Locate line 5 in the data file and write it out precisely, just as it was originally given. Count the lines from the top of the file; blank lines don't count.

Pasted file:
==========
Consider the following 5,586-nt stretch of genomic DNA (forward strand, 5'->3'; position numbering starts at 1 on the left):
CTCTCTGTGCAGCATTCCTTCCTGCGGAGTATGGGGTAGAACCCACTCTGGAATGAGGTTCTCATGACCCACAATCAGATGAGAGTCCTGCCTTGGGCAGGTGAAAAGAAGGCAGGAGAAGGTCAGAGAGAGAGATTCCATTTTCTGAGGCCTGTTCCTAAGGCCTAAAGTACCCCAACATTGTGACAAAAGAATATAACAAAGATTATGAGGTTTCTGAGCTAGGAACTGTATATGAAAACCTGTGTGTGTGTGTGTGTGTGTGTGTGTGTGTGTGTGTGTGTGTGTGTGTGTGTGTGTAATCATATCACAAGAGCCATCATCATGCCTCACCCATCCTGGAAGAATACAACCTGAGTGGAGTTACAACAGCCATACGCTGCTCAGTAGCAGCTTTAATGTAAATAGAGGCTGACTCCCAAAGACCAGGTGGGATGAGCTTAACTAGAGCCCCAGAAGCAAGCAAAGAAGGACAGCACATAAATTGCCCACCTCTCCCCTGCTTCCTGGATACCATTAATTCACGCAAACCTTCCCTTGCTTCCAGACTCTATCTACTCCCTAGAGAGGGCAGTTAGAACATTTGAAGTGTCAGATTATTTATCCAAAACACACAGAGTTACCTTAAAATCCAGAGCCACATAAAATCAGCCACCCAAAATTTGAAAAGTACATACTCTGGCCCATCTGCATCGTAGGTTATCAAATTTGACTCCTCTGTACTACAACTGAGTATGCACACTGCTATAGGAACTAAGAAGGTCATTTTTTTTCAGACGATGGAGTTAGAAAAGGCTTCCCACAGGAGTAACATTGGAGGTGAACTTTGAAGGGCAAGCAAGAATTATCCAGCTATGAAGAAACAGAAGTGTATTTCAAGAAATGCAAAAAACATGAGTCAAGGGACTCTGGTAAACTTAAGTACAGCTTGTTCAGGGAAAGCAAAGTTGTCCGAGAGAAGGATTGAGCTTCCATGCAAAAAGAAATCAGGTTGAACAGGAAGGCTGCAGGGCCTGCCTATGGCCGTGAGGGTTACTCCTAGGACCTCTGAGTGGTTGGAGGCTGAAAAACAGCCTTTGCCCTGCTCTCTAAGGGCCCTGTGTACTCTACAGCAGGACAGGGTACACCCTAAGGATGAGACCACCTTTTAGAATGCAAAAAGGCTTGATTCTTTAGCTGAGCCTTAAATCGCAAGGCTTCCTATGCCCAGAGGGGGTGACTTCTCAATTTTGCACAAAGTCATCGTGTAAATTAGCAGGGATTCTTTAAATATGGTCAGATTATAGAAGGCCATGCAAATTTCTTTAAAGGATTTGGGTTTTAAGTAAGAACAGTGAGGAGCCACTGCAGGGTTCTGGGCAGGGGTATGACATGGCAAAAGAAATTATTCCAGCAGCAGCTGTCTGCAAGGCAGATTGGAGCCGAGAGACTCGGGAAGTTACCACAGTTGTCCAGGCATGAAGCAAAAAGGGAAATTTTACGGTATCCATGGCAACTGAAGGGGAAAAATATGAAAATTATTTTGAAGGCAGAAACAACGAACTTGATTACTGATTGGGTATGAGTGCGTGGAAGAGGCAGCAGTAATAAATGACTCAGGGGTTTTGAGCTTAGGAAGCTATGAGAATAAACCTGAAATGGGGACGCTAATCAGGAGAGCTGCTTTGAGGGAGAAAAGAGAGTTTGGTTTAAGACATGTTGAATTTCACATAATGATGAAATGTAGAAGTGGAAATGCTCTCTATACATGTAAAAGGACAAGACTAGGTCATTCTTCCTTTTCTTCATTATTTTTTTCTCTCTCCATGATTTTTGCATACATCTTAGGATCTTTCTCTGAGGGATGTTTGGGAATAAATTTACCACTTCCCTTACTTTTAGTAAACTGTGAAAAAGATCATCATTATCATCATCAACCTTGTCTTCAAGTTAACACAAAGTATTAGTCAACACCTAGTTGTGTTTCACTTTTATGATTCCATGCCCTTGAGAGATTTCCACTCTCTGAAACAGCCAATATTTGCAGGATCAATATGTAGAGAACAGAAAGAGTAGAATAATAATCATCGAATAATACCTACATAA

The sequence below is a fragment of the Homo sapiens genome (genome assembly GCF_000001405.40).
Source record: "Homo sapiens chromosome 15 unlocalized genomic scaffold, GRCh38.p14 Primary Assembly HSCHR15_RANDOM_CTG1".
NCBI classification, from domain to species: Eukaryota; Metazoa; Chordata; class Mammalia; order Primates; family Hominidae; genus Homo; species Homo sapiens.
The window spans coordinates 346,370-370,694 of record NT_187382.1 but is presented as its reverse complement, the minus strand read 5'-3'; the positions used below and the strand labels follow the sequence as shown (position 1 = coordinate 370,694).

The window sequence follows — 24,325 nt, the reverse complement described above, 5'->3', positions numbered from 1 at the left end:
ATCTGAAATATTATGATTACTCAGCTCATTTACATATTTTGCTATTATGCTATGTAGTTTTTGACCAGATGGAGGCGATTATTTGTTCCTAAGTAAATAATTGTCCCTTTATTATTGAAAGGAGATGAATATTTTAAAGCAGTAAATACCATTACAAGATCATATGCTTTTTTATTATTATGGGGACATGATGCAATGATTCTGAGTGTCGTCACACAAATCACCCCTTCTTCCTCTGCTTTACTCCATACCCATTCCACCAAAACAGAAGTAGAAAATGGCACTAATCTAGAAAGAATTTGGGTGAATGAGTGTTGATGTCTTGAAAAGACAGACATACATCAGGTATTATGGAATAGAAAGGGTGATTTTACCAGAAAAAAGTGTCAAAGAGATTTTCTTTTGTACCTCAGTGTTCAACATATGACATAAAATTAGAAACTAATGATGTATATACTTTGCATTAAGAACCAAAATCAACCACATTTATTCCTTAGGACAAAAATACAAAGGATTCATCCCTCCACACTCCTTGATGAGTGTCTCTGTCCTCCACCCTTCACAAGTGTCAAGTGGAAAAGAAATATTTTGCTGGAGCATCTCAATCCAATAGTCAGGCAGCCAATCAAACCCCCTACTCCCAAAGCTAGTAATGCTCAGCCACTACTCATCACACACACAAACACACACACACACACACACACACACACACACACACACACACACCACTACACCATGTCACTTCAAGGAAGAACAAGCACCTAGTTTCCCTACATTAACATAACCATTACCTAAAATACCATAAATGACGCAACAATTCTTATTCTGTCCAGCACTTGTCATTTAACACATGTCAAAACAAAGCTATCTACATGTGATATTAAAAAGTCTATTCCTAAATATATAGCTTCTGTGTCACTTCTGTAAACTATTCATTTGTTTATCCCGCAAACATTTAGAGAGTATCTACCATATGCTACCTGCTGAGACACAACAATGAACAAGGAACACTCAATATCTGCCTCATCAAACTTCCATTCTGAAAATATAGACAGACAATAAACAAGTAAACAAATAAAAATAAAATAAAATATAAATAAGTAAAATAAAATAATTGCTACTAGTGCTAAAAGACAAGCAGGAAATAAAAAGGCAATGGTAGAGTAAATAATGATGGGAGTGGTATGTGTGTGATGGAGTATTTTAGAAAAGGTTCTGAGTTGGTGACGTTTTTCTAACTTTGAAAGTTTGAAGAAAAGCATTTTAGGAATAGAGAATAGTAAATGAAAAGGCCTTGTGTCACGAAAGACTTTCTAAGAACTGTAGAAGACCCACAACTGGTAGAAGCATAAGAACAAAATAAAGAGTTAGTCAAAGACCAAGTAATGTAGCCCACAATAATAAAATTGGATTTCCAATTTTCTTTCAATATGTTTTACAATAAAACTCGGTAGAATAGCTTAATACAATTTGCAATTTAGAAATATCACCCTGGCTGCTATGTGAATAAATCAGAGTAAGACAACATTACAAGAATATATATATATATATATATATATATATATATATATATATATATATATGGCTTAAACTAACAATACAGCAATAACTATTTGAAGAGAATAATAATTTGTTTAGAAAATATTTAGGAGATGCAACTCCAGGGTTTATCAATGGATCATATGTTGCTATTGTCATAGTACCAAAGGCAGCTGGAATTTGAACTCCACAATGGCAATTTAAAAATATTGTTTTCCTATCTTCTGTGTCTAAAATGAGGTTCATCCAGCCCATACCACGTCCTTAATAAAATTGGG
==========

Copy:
NCBI classification, from domain to species: Eukaryota; Metazoa; Chordata; class Mammalia; order Primates; family Hominidae; genus Homo; species Homo sapiens.